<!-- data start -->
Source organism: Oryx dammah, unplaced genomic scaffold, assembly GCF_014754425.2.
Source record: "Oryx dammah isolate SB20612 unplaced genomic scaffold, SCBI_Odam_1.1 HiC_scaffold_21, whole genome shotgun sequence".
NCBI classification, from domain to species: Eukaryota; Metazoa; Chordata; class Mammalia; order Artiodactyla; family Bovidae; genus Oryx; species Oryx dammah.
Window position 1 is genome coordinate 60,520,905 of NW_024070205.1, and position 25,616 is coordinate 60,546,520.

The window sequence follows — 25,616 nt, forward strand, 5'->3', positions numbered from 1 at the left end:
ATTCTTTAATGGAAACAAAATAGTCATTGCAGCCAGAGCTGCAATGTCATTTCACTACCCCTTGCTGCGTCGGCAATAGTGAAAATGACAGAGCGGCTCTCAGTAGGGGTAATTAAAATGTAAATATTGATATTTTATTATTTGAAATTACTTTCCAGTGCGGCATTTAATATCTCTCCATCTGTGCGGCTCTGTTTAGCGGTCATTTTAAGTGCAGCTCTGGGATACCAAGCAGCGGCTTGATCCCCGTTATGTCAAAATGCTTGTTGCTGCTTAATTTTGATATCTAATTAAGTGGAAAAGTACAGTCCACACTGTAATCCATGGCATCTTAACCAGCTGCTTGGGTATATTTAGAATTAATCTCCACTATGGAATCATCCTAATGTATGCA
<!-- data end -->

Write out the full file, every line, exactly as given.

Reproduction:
Source organism: Oryx dammah, unplaced genomic scaffold, assembly GCF_014754425.2.
Source record: "Oryx dammah isolate SB20612 unplaced genomic scaffold, SCBI_Odam_1.1 HiC_scaffold_21, whole genome shotgun sequence".
NCBI classification, from domain to species: Eukaryota; Metazoa; Chordata; class Mammalia; order Artiodactyla; family Bovidae; genus Oryx; species Oryx dammah.
Window position 1 is genome coordinate 60,520,905 of NW_024070205.1, and position 25,616 is coordinate 60,546,520.

The window sequence follows — 25,616 nt, forward strand, 5'->3', positions numbered from 1 at the left end:
ATTCTTTAATGGAAACAAAATAGTCATTGCAGCCAGAGCTGCAATGTCATTTCACTACCCCTTGCTGCGTCGGCAATAGTGAAAATGACAGAGCGGCTCTCAGTAGGGGTAATTAAAATGTAAATATTGATATTTTATTATTTGAAATTACTTTCCAGTGCGGCATTTAATATCTCTCCATCTGTGCGGCTCTGTTTAGCGGTCATTTTAAGTGCAGCTCTGGGATACCAAGCAGCGGCTTGATCCCCGTTATGTCAAAATGCTTGTTGCTGCTTAATTTTGATATCTAATTAAGTGGAAAAGTACAGTCCACACTGTAATCCATGGCATCTTAACCAGCTGCTTGGGTATATTTAGAATTAATCTCCACTATGGAATCATCCTAATGTATGCA